Jury trials could be scrapped for rape and child sexual abuse cases so that their outcomes aren’t threatened by islanders’ prejudices or misconceptions, if a proposed law change is agreed by politicians.
Instead, such cases could be heard by the ‘Inferior Number’ – a judge and two jurats.
A Scrutiny Panel tasked with reviewing a new Sexual Offences Law suggested the trial changes following comments made by a local charity.
Jersey Action Against Rape (JAAR) said that they broadly welcomed an overhaul of the Sexual Offences Law, which they hoped would lead to more “successful prosecutions for sexual offences in Jersey”, but that they were “disappointed” that it still allowed rape and crimes involving young children to be heard before juries.
“JAAR remains concerned that the practical impossibility of effectively educating potential jurors about some of the commonly held misconceptions regarding rape and sexual assault in general will mean that it still proves extremely difficulty to secure convictions for those indicted for such offences,” the charity wrote in a letter to the panel.
Of the 13 cases of rape and one case of attempted rape brought to the Royal Court since 2013, just four trials by jury have resulted in convictions – a level of acquittals described as “disappointing” by the island’s Attorney General.
Pictured: Since 2015, just four convictions have been secured in the Royal Court after 13 trials by jury.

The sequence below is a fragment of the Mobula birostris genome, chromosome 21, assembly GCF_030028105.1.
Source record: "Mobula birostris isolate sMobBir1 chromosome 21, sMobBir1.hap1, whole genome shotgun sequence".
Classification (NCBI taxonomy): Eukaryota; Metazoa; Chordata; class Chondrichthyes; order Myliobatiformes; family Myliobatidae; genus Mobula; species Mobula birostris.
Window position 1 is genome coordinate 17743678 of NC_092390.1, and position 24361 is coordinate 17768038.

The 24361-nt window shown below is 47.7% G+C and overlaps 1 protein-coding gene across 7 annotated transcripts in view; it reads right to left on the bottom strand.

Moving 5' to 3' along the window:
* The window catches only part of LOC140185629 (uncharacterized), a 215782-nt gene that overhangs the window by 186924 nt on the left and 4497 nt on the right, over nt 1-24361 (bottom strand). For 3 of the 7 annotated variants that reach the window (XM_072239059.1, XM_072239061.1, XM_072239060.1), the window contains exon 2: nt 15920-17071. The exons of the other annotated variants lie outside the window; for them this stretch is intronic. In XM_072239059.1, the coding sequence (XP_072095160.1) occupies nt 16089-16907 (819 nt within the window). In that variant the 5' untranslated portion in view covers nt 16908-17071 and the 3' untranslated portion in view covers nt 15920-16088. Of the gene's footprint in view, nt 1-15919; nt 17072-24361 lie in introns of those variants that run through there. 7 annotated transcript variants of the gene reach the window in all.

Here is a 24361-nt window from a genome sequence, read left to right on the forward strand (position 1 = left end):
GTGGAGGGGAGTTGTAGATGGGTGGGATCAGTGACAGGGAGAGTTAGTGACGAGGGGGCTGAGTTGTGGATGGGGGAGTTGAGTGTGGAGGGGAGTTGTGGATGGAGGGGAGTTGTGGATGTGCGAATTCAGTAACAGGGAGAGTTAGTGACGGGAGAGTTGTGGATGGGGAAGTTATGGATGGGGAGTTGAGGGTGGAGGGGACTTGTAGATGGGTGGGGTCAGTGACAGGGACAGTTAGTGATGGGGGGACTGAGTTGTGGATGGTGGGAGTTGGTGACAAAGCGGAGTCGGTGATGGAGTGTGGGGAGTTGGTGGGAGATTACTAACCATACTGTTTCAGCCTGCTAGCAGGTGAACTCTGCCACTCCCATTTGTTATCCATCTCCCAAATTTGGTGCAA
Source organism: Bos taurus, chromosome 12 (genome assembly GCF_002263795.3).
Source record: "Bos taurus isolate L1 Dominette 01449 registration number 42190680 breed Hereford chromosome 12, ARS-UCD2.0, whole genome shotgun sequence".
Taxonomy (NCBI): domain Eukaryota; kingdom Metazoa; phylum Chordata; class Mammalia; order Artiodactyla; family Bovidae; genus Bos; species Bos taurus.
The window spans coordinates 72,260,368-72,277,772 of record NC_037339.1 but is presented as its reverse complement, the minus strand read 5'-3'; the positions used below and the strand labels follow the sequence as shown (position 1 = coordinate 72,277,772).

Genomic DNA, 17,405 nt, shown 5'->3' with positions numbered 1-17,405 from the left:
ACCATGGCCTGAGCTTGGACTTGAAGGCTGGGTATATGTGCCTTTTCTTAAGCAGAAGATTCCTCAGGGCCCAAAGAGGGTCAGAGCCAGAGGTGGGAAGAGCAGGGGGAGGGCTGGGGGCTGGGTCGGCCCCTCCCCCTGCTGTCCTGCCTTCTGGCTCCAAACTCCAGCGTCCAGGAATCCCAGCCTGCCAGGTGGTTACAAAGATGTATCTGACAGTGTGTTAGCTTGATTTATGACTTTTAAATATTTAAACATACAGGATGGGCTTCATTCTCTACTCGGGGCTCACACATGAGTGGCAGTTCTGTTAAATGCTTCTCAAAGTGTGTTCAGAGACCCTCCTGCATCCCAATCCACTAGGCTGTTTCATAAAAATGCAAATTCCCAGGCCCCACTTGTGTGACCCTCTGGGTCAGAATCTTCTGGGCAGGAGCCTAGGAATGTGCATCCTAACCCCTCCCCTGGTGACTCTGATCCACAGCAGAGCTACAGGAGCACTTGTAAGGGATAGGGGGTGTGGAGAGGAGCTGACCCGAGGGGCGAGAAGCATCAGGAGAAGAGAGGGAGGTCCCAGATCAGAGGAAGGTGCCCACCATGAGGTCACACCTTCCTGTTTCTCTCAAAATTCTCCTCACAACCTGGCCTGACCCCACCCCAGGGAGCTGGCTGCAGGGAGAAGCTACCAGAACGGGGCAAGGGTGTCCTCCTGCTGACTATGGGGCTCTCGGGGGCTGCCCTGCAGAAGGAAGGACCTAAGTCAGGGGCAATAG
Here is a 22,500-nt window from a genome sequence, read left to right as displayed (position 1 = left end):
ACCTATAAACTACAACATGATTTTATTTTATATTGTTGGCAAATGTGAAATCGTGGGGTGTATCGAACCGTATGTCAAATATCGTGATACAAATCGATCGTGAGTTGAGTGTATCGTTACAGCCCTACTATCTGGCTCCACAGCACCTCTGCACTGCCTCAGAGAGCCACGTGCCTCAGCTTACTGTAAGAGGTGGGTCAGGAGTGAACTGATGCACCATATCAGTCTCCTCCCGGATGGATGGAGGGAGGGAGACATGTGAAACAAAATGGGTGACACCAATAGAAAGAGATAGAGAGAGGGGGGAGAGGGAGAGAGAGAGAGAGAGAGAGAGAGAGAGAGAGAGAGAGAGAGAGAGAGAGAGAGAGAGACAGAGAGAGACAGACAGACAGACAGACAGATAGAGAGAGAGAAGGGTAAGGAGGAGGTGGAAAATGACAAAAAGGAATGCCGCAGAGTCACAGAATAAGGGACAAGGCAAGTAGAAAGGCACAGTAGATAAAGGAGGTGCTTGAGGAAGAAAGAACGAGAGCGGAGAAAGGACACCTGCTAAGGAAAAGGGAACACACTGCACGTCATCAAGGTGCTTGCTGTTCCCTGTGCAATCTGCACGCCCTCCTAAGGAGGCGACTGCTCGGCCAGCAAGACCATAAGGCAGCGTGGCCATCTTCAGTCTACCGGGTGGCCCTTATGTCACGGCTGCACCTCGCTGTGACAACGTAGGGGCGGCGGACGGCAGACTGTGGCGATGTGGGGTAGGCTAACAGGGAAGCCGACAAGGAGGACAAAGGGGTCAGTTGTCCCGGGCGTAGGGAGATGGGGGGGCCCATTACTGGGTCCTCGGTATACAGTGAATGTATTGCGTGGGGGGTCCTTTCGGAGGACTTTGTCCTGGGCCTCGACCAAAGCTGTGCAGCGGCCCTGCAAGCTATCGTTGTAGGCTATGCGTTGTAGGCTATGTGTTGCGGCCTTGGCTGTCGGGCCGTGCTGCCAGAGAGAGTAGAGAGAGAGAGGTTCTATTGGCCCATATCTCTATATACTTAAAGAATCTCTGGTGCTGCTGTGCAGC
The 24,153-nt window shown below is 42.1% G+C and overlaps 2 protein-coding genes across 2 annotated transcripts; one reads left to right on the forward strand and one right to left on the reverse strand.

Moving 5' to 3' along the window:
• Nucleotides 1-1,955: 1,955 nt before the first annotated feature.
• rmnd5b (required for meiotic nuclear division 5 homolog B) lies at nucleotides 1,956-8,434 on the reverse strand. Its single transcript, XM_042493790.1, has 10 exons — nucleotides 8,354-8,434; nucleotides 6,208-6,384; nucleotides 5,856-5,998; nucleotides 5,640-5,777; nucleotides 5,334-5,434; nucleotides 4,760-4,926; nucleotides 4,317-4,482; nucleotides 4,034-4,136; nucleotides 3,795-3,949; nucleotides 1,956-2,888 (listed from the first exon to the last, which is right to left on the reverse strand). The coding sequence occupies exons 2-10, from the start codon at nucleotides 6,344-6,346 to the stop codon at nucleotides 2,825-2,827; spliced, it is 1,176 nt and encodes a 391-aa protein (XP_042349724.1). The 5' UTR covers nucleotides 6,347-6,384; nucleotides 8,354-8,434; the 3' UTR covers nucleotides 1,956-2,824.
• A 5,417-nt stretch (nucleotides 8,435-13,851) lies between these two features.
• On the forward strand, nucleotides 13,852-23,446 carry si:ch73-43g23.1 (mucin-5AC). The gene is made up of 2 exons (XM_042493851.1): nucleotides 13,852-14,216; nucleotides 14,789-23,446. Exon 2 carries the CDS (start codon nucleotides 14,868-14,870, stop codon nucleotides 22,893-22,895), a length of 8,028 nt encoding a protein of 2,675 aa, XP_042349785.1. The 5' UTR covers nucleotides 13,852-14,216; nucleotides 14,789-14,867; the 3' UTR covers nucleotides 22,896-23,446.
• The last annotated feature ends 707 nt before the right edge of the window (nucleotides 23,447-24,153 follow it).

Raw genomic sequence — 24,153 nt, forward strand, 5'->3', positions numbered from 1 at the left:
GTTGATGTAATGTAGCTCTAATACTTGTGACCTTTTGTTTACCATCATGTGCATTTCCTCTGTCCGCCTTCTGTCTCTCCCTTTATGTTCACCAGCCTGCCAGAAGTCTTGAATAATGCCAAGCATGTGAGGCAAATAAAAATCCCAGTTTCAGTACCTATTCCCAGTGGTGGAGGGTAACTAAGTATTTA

In a hearing with the panel, he suggested that a higher success rate could be achieved by educating police officers, lawyers and judges, as well as the “public at large” in a bid to stamp out misconceptions and prejudices about rape and consent.
But he said that would be an “easier task” if trials were heard simply by a judge and jurats, rather than a jury made up of members of the public.
While the panel - composed of Deputies Jeremy Maçon, Sam Mézec and Tracey Vallois - agreed that educating the public was still important, they conceded that it could be “in reality, a difficult and time-consuming task with no guarantee of success.”
They have since proposed for all non-consensual offences and adult crimes against children under 16 to be tried by jurats.
“The Panel believes that its amendment provides the Assembly an opportunity to give greater protection to complainants of sexual offences, as well as providing a fair, human rights compatible, and impartial trial to defendants,” they explained.
However, the Law Society has hit back at the proposals, arguing that addressing a low conviction rate by changing the mode of trial would be "misconceived" and that the current system was "far from being broken."
Chief Executive Officer Neville Benbow commented: “The success rate in convictions is down to a number of factors, most notably, the strength of the prosecution case and its deployment, the credibility of the complainant and/or witnesses and the strength of the defence case.
“The suggestion that Jurats are better placed to deal with rape trials is misconceived. Jurats are just as likely to acquit if the evidence is weak. The right to be tried by one’s peers is a fundamental principle of our criminal justice system. That right is retained for the equally serious offences of murder and manslaughter but, if this amendment is approved, not for rape. This is illogical. The right of a defendant to be able to choose between jury or Jurat trial for such offences is important and must, in the interests of justice, be maintained.”
The suggestion is one of a number of suggested changes to the draft Sexual Offences Law. They would also like to see a change to the definition of consent to ensure that it is not “taken as implied merely by virtue of the existence of any relationship between that person and another person.”
States Members will vote on the draft sexual offences law and the panel’s suggested changes during this week’s States Assembly sitting.
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